This is responsible for a moderate
rise in the price, which is now
close to 15 cents per pound, and is
making our two copper properties
operating in British Columbia
yield prolits. The margin of profit
is narrow on prices around 13£
cents which was not far from the
average price for the past eighteen mouths.
With the opening of the Copper
Mountain property and the Allenby
concentrator of the Granby Company, there will under full operation, be added to the capacity of
the Province, 20,000,000 pounds
per annum which, with the 40,-
000,000 capacity at Anyox, and
the 30,000,000 pounds at Britannia, means in total an important
industry for British Columbia.
When it is taken into consideration that it takes between 10 and
11 cents on the average in North
America to produce a pound of
copper, it will be realized that
where a copper mining and metal-1
lurgical industry exists, a great
percentage of the ultimate price of
copper goes into labor, materials
and supplies which subserve the
business interests of the territory
in which these industries operate.
Thus it becomes evident what an
important influence a healthy and
prosperous copper industry has on
general business.—B. C. Financial
Times.
Alaska Juneau Mining
and Milling 53c. Ore
Alaska Juneau in July, 1925,
mined and trammed to mill, 283,-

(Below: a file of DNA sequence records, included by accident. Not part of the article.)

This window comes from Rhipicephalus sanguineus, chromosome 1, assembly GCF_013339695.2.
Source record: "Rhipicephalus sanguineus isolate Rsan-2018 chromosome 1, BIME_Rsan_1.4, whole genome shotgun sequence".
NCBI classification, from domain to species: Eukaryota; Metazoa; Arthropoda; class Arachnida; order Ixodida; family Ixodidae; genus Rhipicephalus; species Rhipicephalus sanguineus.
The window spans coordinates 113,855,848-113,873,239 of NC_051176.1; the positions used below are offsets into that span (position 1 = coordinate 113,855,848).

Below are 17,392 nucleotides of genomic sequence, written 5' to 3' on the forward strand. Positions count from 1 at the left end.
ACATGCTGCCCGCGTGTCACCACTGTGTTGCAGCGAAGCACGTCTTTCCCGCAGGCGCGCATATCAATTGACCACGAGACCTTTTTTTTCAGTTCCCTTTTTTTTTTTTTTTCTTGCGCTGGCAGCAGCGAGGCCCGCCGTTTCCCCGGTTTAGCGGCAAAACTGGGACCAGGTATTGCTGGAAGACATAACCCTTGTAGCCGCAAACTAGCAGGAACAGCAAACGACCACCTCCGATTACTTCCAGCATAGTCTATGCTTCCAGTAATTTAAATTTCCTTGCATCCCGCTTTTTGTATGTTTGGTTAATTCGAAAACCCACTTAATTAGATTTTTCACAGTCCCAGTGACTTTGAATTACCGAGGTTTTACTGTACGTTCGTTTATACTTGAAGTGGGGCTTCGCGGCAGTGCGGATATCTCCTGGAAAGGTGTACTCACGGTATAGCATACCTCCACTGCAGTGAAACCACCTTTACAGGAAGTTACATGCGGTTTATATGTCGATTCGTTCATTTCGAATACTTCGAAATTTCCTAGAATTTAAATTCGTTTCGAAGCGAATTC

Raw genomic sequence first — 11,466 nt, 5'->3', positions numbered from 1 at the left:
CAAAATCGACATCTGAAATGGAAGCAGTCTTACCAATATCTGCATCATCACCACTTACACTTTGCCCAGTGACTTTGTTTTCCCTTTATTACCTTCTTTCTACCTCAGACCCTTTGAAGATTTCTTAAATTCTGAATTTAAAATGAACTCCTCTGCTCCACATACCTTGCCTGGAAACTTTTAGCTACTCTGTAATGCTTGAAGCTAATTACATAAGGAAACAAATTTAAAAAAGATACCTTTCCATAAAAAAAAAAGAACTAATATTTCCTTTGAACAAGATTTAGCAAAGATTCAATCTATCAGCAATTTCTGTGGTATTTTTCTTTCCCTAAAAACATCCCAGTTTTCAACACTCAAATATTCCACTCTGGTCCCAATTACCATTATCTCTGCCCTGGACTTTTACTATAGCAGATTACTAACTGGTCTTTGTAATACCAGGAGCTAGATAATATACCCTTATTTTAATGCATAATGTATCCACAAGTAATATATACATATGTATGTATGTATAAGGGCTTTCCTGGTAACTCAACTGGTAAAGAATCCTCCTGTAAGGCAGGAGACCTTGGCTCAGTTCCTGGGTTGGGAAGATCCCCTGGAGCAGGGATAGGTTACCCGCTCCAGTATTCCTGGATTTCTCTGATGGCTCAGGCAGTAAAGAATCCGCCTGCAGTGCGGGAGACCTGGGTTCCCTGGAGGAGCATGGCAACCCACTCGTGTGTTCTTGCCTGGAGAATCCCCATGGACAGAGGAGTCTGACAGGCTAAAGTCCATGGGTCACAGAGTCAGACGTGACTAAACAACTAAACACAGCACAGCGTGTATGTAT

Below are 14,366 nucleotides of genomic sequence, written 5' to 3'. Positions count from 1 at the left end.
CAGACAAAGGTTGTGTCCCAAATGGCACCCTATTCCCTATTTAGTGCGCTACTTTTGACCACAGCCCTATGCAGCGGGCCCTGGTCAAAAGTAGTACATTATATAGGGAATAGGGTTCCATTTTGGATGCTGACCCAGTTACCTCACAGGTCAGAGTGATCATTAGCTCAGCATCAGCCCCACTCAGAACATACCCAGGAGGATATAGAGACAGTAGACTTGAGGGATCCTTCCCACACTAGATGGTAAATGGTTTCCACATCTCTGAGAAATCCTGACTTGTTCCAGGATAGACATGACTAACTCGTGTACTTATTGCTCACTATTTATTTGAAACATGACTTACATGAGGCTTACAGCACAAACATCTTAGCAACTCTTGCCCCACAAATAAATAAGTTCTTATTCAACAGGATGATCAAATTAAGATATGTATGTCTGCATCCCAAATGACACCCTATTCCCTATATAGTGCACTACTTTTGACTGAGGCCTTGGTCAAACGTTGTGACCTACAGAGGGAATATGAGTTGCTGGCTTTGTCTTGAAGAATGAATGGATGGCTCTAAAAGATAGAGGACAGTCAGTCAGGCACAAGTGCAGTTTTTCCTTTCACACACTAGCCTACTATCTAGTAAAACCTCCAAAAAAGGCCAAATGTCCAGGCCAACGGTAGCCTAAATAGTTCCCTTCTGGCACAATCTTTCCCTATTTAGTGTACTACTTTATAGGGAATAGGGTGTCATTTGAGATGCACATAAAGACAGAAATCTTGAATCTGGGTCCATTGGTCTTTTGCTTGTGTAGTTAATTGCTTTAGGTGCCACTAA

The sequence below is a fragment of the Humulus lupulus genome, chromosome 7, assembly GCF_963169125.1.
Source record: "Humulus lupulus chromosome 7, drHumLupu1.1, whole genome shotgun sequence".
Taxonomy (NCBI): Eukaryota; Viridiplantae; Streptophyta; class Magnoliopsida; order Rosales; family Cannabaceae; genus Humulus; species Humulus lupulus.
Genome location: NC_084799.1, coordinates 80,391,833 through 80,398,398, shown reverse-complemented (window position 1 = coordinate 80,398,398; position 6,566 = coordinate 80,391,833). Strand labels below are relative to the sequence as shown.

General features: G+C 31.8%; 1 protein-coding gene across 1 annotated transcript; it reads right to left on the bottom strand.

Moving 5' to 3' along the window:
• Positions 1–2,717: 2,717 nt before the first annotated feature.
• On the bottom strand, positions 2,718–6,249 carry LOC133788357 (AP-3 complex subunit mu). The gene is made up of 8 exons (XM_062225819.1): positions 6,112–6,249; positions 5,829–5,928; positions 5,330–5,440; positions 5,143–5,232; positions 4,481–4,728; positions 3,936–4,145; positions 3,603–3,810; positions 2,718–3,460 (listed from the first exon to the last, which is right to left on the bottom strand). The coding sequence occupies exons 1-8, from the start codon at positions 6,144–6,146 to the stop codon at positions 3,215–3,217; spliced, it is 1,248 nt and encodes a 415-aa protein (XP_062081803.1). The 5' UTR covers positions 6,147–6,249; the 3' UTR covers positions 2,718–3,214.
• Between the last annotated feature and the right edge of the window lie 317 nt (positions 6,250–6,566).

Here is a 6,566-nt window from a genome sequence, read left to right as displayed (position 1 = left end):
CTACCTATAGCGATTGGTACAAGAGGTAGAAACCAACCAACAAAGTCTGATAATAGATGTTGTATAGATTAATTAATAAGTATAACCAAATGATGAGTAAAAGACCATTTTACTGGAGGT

000 tons, whiclr yielded $152,100
or 53.57c. per" ton. Operating expenses, including taxes aud miscellaneous expense, wore $145,250,
or 51.16c. per ton, leaving an operating profit of $0,850. Other expenses and accrued chargesiotalled
$35,250, leaving a deficit of $28,-
400 for the month. The additions
to the milling plant are about 48
per oent completed and the Elmer
preliminary work is nearly 46 per.
cent completed.
Rossland Mines Still Produce
High Grade Gold Ore
The lessees of the famous old I.
X. L. mine, together with the lessees of the O. K. mine, in the free
gold area of Rossland on O. K.
mountain, have encountered by the
diamond drill an excellent showing
of very rich ore.
The vein is of considerable thickness, and while no high grade has
as yet been encountered, the find is
very rich, it is said.
The Midnight, adjoining the I.
X. L., ir still in ore of a very high
wrade.
Anyox
Barber Shops
MINE AND BEACH
HE
M. M. STEPHENS & Co. Ltd.
INSURANCE IN ALL ITS BRANCHES
WRITTEN ANYWHERE
The oldest Financial Office in Northern B. C.
Office:  PRINCE RUPERT, B. C.
r
==n
SPECIAL OFFER
Of Super X Long Range Load Shotgun Shells
$1.50 per box of 25
We are able to offer this special price on  a long range
loaded shell owing to advantageous buying during a
disarrangement of prices among manufacturers.
Buy early as this price is only for stocks on hand.
T. W. FALCONER m-a*
GENERAL  MERCHANT
L-
400 Miles Mine Workings
at Bisbee, Arizona
According to Harry Hayes,
mine superintendent of the Copper
Queen branch Of the Phelps Dodge
Corporation, there are nearly 400
miles of tunnels, drifts, and underground passages honeycombing the
mining properties at Bisbee, Ariz.
Many of tliess workings are directly under the city. Of the many
men employed by the company,
only 25 per cent are actually engaged in ore extraction; 24 per
cent are employed in haulage, 12
per cent on development work, 9
per cent on repairs, and the remaining 30 percent are in offices
stores, and outside works.
"1
Silk and Crepe